Keith Tkachuk is going to call it quits at the end of this NHL season. After 19 seasons in the National Hockey League, Tkachuk is calling the 2009-2010 season his last.
“I have been privileged to have a long career in this terrific league and play for first class organizations,” Tkachuk said. “My thanks go out to my current and former teammates, the St. Louis Blues, Phoenix Coyotes/Winnipeg Jets and Atlanta Thrashers organizations and most of all to my parents, my wife, Chantal, my kids, Matthew, Braeden and Taryn, along with all of my other family members for all of the support they have given me throughout my career.”
“Keith is a true warrior who had an excellent career, and I was hoping this day would never come,” said John Davidson, the Blues president of hockey operations. “The NHL is losing an individual who gave a lot of time and dedication to the game and I wish him and his family a happy retirement and the best of luck.”
Tkachuk was a divisive player at times in terms of what many fans thought of him. Drafted by the Winnipeg Jets in the 1990 NHL Entry Draft, Tkachuk piled up 1,063 points (538 goals, 525 assists) in 1,200 games. He was an agitator, for the most part, but also boasted an underrated set of hands that made him a threat in front of the net.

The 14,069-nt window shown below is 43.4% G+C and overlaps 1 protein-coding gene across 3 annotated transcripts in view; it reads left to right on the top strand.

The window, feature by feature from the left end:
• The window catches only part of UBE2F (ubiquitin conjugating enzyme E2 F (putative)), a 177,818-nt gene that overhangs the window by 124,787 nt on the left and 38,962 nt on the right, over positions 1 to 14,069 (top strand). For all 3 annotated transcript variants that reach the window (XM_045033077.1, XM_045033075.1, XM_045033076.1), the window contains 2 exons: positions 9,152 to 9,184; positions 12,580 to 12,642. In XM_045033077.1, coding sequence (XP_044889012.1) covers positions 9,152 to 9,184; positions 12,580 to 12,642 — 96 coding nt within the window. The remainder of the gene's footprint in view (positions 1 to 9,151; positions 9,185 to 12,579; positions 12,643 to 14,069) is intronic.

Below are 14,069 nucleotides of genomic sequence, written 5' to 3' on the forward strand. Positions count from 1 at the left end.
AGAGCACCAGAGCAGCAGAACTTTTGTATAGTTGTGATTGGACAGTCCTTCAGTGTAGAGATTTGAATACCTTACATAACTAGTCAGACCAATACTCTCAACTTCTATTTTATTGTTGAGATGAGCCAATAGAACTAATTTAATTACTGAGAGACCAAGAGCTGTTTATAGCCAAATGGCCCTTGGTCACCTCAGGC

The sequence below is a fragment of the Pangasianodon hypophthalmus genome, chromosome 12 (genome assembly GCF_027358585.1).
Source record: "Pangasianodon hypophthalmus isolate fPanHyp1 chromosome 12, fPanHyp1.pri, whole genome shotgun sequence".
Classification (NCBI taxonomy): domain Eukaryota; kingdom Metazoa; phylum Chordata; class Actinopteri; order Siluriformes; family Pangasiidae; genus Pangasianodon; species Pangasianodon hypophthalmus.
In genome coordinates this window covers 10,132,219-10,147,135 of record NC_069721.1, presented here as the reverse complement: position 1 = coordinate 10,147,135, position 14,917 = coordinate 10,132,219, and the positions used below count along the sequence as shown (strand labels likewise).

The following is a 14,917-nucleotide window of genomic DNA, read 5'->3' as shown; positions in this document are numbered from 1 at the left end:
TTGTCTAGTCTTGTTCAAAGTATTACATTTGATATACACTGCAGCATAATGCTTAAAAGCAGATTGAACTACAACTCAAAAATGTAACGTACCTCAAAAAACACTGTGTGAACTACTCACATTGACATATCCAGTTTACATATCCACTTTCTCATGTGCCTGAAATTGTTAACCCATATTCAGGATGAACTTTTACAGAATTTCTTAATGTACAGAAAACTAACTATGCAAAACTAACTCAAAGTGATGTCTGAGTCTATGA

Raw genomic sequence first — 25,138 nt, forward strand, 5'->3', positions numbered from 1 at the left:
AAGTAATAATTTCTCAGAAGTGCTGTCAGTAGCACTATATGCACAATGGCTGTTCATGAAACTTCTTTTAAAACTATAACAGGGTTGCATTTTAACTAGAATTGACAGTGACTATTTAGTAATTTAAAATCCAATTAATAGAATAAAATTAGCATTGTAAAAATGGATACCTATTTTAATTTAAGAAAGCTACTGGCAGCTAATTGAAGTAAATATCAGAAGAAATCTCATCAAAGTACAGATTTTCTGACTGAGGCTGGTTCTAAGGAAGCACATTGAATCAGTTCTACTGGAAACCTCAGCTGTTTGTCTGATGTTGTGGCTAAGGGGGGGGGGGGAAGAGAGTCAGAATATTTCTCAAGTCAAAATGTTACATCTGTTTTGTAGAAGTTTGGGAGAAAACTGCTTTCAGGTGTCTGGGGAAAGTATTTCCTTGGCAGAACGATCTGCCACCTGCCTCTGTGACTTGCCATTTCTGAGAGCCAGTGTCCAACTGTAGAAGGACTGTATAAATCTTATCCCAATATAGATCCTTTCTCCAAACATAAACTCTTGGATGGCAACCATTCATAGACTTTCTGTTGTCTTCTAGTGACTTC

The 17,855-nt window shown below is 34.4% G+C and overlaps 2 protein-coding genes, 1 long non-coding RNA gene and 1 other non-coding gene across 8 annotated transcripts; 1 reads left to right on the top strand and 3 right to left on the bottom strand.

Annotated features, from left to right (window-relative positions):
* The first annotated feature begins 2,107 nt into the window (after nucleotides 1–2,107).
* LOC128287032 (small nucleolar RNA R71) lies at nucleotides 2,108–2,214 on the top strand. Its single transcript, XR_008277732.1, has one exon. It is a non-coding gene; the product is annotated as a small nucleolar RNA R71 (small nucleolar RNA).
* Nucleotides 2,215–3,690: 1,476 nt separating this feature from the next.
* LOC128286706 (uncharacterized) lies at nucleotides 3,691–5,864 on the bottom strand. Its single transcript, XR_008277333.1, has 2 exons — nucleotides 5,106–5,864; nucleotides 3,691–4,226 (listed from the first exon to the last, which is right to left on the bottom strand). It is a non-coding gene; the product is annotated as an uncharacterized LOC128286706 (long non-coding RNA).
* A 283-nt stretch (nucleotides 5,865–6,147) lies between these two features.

Unfortunately, Tkachuk’s career was also peppered with contract disputes and disciplinary issues. He was stripped of his captaincy in Winnipeg at the start of the 1995-1996 NHL season after a contract dispute, but he was eventually restored to the post at the start of the following season when the Jets moved to Phoenix.
Tkachuk also struggled with injuries after being traded to the St. Louis Blues in 2001 and he failed his physical with the team after showing up to camp overweight at the start of the 2005-2006 season.
Even so, Tkachuk’s impact on the game was a significant one. While I don’t think most people would consider him to be a Hall of Fame-ready player, Tkachuk was largely a role player who had the ability to get nasty when the job required it of him. He could also put the puck in the net, having scored at least 20 goals in his first 12 season in the NHL.
Posted by Jordan Richardson.